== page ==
According to a recent survey by Hong Kong-based risk consultancy, the Political and Economic Risk Consultancy (Perc), Singapore tops the ranking of 13 Asian economies for being the least corrupt country in the region.
In total, Perc polled 1,476 expatriate business executives in 13 countries and territories across the region between January and February last year.
Singapore leads second-placed Hong Kong and third-placed Japan, while the Philippines was deemed the most corrupt economy at 9.40, followed by Thailand and Indonesia, which tied for second-last place at 8.03.
On the Philippines, the Perc report noted that "it is bad and has been bad all along. People are just growing tired of the inaction and insincerity of leading officials when they promise to fight corruption." In response, President Gloria Macapagal-Arroyo told Business News Asia magazine that Perc worked on “old data,” and that their “credit ratings are fine.”
On Thailand, Perc believed “there is no reason to be confident that [the military junta’s] behaviour will be any cleaner…than the government it ousted." Elsewhere on Indonesia, Perc said President Susilo Bambang Yudhoyono's campaign to crack down on corruption has "produced some positive results, but he is still swimming against the current".
The latest Perc survey corresponds well with an earlier National Integrity System (NIS) study conducted by the Singapore Institute of International Affairs (SIIA) in December last year. The study, commissioned by Transparency International, confirmed Perc’s ranking of Singapore as the least corrupt country in the region.
According to lead author Simon Tay, chairman of SIIA, Singapore’s consistent record in and model of anti-corruption observes a different articulation from other countries and institutions. The concept of national integrity is internalised and embedded in the country’s laws, governance and administrative processes.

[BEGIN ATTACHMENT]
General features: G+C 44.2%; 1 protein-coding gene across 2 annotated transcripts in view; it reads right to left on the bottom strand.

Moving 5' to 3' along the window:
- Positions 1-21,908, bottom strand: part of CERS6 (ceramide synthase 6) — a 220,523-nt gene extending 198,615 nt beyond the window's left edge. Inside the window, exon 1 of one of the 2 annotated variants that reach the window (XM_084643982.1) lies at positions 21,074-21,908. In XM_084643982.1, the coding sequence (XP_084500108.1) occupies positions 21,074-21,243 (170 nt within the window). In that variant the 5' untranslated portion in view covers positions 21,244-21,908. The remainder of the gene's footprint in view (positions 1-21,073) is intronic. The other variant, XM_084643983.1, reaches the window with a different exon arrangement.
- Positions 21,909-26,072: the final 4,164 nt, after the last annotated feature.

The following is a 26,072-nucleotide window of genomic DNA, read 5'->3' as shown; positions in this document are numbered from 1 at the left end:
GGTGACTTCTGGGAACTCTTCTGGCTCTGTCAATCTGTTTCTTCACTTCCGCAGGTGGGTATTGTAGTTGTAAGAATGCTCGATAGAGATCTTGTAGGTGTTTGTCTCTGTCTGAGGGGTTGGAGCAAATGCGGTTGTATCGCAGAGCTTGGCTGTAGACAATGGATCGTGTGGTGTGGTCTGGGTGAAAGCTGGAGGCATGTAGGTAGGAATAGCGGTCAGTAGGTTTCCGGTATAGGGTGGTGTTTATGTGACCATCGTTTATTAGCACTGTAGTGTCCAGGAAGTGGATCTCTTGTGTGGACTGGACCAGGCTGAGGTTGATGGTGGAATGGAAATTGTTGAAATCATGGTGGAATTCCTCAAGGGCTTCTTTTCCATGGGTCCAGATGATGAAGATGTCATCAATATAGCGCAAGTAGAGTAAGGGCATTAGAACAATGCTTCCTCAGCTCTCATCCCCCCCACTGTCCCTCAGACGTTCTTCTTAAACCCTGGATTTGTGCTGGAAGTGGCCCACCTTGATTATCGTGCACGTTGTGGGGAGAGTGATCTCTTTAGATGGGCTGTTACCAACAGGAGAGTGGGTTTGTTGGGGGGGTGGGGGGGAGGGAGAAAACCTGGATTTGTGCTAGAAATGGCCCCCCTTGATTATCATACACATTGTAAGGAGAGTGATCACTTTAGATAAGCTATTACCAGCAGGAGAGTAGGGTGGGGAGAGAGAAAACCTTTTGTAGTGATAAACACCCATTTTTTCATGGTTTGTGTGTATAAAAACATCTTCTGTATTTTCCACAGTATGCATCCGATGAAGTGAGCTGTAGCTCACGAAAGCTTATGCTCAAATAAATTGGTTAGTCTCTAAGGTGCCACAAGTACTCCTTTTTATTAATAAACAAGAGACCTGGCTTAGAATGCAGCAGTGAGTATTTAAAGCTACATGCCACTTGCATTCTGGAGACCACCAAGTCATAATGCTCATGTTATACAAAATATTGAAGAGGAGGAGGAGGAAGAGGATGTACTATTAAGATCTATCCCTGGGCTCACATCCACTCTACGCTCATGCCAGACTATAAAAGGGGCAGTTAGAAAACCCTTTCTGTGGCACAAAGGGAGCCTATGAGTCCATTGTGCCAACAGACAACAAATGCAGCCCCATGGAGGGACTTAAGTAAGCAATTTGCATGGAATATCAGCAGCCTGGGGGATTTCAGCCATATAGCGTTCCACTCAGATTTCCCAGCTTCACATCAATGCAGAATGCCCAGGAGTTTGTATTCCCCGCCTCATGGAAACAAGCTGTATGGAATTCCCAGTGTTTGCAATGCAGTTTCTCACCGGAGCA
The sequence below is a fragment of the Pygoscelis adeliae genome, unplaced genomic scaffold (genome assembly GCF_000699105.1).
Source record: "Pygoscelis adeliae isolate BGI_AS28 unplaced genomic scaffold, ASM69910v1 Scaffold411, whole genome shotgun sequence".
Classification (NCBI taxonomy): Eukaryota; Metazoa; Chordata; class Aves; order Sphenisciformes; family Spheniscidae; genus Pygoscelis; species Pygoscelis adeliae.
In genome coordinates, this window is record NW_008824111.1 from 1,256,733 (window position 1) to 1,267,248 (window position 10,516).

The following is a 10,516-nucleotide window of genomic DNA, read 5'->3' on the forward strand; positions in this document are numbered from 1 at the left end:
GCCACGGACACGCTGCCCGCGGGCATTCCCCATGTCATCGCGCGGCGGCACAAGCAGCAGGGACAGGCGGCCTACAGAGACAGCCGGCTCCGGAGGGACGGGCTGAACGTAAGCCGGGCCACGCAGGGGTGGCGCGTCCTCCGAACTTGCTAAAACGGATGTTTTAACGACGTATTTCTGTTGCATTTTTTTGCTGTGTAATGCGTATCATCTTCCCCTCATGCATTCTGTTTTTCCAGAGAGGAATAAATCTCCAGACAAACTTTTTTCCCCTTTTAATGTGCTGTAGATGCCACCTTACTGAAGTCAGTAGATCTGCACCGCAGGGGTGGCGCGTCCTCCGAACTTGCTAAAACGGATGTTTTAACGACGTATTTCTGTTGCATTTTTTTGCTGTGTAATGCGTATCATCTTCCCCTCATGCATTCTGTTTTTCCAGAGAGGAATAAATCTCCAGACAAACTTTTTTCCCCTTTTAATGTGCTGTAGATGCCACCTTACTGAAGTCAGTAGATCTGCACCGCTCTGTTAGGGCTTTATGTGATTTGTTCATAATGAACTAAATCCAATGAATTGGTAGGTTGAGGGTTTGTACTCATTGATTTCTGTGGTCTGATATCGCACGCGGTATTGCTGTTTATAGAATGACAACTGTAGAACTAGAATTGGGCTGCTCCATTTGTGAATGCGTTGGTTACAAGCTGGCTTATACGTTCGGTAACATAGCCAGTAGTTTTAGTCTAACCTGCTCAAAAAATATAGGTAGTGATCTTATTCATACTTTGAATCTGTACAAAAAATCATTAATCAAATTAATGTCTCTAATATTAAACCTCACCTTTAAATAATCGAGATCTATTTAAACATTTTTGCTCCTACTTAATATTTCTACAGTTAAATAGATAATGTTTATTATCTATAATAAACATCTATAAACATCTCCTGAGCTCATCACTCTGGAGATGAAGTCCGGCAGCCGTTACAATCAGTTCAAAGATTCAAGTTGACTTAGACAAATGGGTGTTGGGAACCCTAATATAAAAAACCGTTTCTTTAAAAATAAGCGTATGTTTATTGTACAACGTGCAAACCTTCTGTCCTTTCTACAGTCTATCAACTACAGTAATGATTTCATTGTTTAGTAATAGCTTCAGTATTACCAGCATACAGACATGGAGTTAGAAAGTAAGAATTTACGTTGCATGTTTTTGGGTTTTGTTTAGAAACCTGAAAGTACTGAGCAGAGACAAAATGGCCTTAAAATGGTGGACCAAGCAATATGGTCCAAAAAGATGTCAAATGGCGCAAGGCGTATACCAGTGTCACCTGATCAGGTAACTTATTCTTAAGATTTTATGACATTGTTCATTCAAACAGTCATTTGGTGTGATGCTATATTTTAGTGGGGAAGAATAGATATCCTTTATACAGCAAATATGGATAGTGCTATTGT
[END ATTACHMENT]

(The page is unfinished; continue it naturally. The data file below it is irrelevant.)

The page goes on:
The study also related that many of the government’s efforts are made specifically for anti-corruption measures, involving many different agencies and striving not just to investigate and punish but also to inculcate values through training, publicity and other measures. These efforts are also allied to concepts of good governance, efficiency and rationality and providing a high quality of service to the citizens and residents of Singapore, as factors to give Singapore a competitive economic advantage and an ethos of meritocracy and fairness.
Despite Singapore’s consistently high ranking however, Perc cautioned that the country is “increasingly vulnerable to corruption in other countries” as its “cross-border” nature will hinder policing efforts. Perc also cited ongoing problems that Temasek has with Shin Corp following Thailand’s military coup, to demonstrate how corruption scandals in other countries can have a heavy monetary cost for Singapore.
Finally, Perc also highlighted Singapore’s other problem with corruption which takes the form of foreign individuals profiting from corruption elsewhere in Asia and parking their ill-gotten gains in the country. “Many wealthy Indonesians, for example, have invested heavily in Singapore real estate and are using Singapore's growing private banking industry to protect and invest their assets,” Perc reported. Such a scenario could strain Singapore's relations with its neighbours when they try to recover the assets or seek the extradition of their nationals.
NEWS Brief - SIIA launches study on Singapore’s National Integrity System (9 December 2006)
Philippines slams corruption index, but Indonesia happy (Channel News Asia, 13 March 2007)
Singapore is Asia's cleanest economy (AFP/TODAY, 14 March 2007)
S'pore keeps status as least corrupt in Asia (The Straits Times, 14 March 2007)